One of the most vexed questions in high-level corporate decision making is when is the appropriate time for a successful executive to retire or resign. The issue becomes further complicated when the executive is a founder of the company or has played a significant role in its long-term growth.

In Business Spectator, former banker turned novelist John Green made a reasonable point — noting that “critics typically bow and scrape to the grand god of averages, as if any CEO or director who outlasts the market’s average tenure is committing a terrible sin, when the opposite is usually truer”. This is no doubt true in many cases — with shareholders at times too quick to forget an executive successes and often focus on short-term results.

However, while a founder or long-term CEO is often more likely to know a business and know its customers better than someone who was appointed as a steward of capital, even founders and long-time executives have a use-by date. Green used the example of former Macquarie Bank CEO Allan Moss, questioning; “Should Macquarie Group’s board have fired one of Australia’s then longest-serving and most successful CEOs, Allan Moss, after seven years? Or even 13? Criticism based on simple time-serving should be dismissed for the absurdity it is.”

Perhaps Moss wasn’t a good example. Looking at Macquarie’s recent performance, it is certainly arguable that the answer should have been “yes”. While Moss can claim significant credit for Macquarie’s meteoric rise — he was also in charge when the group levered up and rolled out the now-discredited Macquarie Model. In 2007, Macquarie shares peaked at about $98 — by the time Moss retired, $100 million richer in 2008, Macquarie shares had slumped to $61.

At the height of the GFC, when Moss’ replacement, Nick Moore, allegedly spoke with high-level government figures about various taxpayer-funded rescue mechanisms (including a deposit and international funding guarantee) for the finance sector (and especially Macquarie), its share price slumped to $15. That is 85% less than its Moss-era highs. Three years on, Macquarie shares continue to languish at $34. This all wouldn’t have concerned Moss, who had sold virtually all of his holdings in the group years earlier.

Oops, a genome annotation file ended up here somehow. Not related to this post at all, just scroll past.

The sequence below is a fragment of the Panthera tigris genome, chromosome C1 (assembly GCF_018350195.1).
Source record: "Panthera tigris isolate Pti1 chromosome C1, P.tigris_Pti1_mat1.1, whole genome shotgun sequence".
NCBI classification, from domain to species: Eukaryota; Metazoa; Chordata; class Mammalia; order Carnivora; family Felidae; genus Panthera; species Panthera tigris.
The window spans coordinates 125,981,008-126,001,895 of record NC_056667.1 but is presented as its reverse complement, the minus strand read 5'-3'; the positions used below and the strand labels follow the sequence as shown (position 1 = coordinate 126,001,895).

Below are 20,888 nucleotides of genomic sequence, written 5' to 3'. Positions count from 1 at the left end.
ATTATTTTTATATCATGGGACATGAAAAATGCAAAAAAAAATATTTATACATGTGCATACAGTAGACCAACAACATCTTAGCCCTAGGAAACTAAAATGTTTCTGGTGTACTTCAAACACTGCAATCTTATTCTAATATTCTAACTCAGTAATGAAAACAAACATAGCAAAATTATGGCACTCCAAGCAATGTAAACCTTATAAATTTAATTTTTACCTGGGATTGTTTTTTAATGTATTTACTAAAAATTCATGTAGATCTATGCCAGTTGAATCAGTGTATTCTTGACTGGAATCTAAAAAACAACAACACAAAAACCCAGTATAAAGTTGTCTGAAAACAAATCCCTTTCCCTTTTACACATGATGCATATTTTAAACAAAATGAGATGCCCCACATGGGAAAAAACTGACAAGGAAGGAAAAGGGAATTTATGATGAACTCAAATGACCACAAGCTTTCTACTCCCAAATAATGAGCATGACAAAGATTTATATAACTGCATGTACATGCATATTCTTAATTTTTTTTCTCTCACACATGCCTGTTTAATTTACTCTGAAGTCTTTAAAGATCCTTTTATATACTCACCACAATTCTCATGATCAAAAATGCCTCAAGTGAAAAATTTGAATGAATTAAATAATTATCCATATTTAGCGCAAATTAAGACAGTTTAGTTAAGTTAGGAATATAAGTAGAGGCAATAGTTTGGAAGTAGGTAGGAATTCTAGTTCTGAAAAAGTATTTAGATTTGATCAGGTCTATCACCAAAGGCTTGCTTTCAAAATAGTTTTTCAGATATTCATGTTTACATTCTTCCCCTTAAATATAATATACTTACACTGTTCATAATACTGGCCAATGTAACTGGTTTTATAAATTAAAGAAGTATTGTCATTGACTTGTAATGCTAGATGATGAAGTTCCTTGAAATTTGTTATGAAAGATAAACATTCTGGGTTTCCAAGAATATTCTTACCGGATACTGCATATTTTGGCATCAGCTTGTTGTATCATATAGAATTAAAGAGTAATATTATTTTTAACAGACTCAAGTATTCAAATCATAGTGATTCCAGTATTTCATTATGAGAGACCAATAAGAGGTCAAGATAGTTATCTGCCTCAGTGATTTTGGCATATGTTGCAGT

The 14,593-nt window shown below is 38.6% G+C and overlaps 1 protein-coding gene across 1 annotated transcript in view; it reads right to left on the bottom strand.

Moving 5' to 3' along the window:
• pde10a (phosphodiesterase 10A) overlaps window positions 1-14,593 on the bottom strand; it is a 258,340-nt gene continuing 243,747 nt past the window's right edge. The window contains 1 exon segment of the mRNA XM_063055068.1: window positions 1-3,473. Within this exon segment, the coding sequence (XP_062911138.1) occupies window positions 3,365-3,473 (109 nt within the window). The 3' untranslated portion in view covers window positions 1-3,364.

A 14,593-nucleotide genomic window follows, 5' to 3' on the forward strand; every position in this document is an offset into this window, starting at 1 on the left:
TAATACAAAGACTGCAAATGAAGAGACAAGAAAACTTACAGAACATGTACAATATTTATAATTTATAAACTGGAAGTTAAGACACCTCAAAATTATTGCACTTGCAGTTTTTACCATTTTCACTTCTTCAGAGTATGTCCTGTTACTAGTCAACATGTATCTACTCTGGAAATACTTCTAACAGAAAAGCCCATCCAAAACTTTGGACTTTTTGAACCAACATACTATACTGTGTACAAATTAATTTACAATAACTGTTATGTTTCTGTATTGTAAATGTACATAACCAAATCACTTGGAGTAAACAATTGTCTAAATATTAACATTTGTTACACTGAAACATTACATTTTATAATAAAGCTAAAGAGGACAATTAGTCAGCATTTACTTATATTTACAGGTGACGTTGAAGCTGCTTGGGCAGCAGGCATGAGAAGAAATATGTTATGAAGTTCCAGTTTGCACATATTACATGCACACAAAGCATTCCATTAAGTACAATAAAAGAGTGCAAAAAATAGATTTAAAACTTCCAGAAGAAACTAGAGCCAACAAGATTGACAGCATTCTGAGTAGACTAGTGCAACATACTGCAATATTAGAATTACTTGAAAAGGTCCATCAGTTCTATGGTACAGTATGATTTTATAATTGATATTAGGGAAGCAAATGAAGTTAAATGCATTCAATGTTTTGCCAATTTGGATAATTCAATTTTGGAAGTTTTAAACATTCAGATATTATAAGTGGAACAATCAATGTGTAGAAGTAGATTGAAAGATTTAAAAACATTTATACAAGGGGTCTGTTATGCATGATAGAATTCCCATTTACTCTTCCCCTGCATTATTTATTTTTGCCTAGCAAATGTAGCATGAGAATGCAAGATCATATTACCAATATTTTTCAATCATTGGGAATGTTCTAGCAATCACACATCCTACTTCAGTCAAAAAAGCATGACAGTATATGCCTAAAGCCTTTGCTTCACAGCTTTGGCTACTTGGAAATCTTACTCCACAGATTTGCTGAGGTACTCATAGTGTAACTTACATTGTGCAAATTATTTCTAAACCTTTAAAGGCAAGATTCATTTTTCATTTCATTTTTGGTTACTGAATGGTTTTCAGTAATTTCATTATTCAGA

Then there is the recently-turned octogenarian, Rupert Murdoch. Few would doubt Murdoch’s stellar business record since inheriting the Adelaide News from his father  in 1953. Murdoch has since amassed a $6 billion fortune and become one of the world’s most influential people. Of course, things haven’t been quite so rosy for News Corporation shareholders who have seen their investment slump in value in the past 10 years. This hasn’t stop Rupert collecting an annual stipend from shareholders of about $25 million.

The recently departed Wal King was another who appeared to overstay his tenure. CEO of building company Leighton Holdings, King was instrumental in transforming Leighton into Australia’s largest construction firms, owning businesses including John Holland and Thiess. Even rampant government spending on infrastructure projects didn’t help Leighton, as an unfortunately timed foray into Dubai and poor investment choices saw the company’s share price fall $63 in December 2007 to only $29 currently. Despite this precipitous fall, King was paid upwards of $15 million annually and even received a $5 million gift from Leighton shareholders for arranging an orderly succession. King’s largesse may have also been the result of him sitting on Leighton’s remuneration committee — a common trait of long-term CEOs.

Another superstar executive who appeared to stay well past his use-by date was Westfield boss Frank Lowy. Like Murdoch, Lowy has been one of Australia’s best businessmen, but the problem was that Frank’s record in recent years has been less than stellar. While a $1000 investment in Westfield in 1960 would be worth upwards of $100 million today, recent years haven’t been so kind to Westfield shareholders. Westfield shares were $23 in 2007 and have slumped to about half that level in recent times. Despite the poor performance, Frank has been paid about $15 million annually, while his executive sons have also received multimillion dollar paydays.

So while ending the career of a successful CEO too early can be damaging to shareholder returns, not realising when it’s time to move on can be worse.

Peter Fray

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